Recent Developments Relating to Depreciable Property § 5 year NOL carryback for small businesses. Recent Developments Relating to Depreciable Property § 5 year NOL carryback for small businesses. § Expenditures related to tangible property: Current deduction v. capital expenditure. § Improvements to restore property to former working condition or to keep property in ordinary efficient operating condition may be currently expensed. § Improvements which add to the value or prolong the useful life of the property must be capitalized.

IRS Cost Segregation Audit Technique Guide • This guide was developed to assist IRS IRS Cost Segregation Audit Technique Guide • This guide was developed to assist IRS agents in the examination of cost segregation studies. Latest update was December 2007. • It identifies cost segregation methodologies that the IRS believes are valid and those which require additional scrutiny. • The guide identifies the attributes of what the Service believes is a quality cost segregation study and report.

The Process 1. Based on preliminary information given, we use our 2. 3. 4. The Process 1. Based on preliminary information given, we use our 2. 3. 4. 5. extensive database and estimate the expected tax benefit. A fixed fee proposal is offered. A site visit is made, and the data is processed. Client is under no obligation to pay unless they receive a net benefit from the study. Average turn around is 30 to 60 days.

Steps in a Cost Segregation Study § § § § Perform on-site property tour Steps in a Cost Segregation Study § § § § Perform on-site property tour to collect data. Process detailed information from property tour, site map, blueprints and specifications. Prepare itemized list of all property components. Compute actual or estimated acquisition and installation costs for each identified component. Allocate indirect costs to appropriate property components. Research applicable IRS code, regulations and case law. Determine appropriate depreciable life for each property component. Prepare and present final report.

Deliverable § Cost Segregation Report Preparer Information Project Background Information. Cost Segregation Methodology. Asset Deliverable § Cost Segregation Report Preparer Information Project Background Information. Cost Segregation Methodology. Asset Classification Summary. Federal Tax Classifications Support. Project Related Fees and Service. Exhibit 1 - Federal Income Tax - MACRS listing of assets and associated class lives. § Exhibit 2 – Photographs. § § § §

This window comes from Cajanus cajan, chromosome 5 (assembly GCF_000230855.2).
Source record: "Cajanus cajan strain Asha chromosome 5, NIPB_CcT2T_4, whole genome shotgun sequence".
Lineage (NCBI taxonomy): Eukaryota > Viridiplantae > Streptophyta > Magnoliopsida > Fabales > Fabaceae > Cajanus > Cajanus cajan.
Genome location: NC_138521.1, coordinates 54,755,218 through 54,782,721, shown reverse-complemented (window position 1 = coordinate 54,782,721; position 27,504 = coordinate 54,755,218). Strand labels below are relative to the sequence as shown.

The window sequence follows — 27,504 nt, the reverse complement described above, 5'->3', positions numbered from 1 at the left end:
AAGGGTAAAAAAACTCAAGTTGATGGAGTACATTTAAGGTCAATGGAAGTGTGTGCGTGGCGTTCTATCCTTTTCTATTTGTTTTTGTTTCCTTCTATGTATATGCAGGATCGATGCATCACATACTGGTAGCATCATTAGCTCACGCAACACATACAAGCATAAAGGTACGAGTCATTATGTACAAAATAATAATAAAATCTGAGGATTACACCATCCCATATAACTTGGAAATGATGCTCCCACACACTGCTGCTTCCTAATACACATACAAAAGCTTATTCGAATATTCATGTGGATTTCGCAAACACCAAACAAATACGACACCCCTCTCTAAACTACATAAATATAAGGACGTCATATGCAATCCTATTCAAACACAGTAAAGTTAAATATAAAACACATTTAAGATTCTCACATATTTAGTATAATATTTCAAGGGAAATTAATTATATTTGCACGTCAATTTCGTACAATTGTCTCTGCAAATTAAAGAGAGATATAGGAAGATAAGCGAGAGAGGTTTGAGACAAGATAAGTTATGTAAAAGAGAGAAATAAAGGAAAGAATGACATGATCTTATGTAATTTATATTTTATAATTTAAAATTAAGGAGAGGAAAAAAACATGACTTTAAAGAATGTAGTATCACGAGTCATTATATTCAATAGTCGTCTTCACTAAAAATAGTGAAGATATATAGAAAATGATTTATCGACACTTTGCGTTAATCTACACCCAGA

Shopping Center Example § Purchase Price § $3, 700, 000 NPV Tax Savings $193, Shopping Center Example § Purchase Price § $3, 700, 000 NPV Tax Savings $193, 000

Hotel Example § Purchase Price § $3, 300, 000 NPV Tax Savings $178, 000 Hotel Example § Purchase Price § $3, 300, 000 NPV Tax Savings $178, 000

Apartments Example § Purchase Price $22, 000 § NPV Tax Savings $969, 000 Apartments Example § Purchase Price $22, 000 § NPV Tax Savings $969, 000

Example Catch-up Study § Shopping Center capitalized building at § § $1, 517, 000 Example Catch-up Study § Shopping Center capitalized building at § § $1, 517, 000 between 1990 and 2005. Reclassified $300, 000 to 5 year assets. Reclassified $249, 000 to 15 year assets. Catch-up Section 481 Adjustment through 2005 was $281, 000. Adjusted on the 2006 tax return. Savings in 2006 to owners exceeding $100, 000.

Year of Sale Benefit Example § Purchase Price: $11, 400, 000 § Sales Price: Year of Sale Benefit Example § Purchase Price: $11, 400, 000 § Sales Price: $25, 000 § Year of Sale Tax w/o CSS: $2, 600, 000 § Year of Sale Tax w/ CSS: $2, 300, 000 § Tax Savings exceeding: $330, 000

Benefit Over Price (Return on Investment) Property Type ROI Apartment 4000% Auto Dealership 3500% Benefit Over Price (Return on Investment) Property Type ROI Apartment 4000% Auto Dealership 3500% Hotel 1800% Manufacturing 2000% Office Building 3750% Office Park 5000% Retail Store 2000% Shopping Center 2500% Office-Warehouse 1750% Flex Building 1250% High Rise Building 6000% Storage Facility 1250%

Why use The Cost Segregation Group? § Experience providing studies since 1998. § Billions Why use The Cost Segregation Group? § Experience providing studies since 1998. § Billions of dollars in real estate segregated. § Engineers and CPAs perform studies. § Senior member of the ASCSP on staff. § 100% IRS audit success. § Authors of CCH’s Practical Guide to Cost Segregation.

Contact Us § Visit our website: www. costsegregationgroup. com The Cost Segregation Group Cathy Contact Us § Visit our website: www. costsegregationgroup. com The Cost Segregation Group Cathy Harris, Director [email protected] com (757) 533 -4118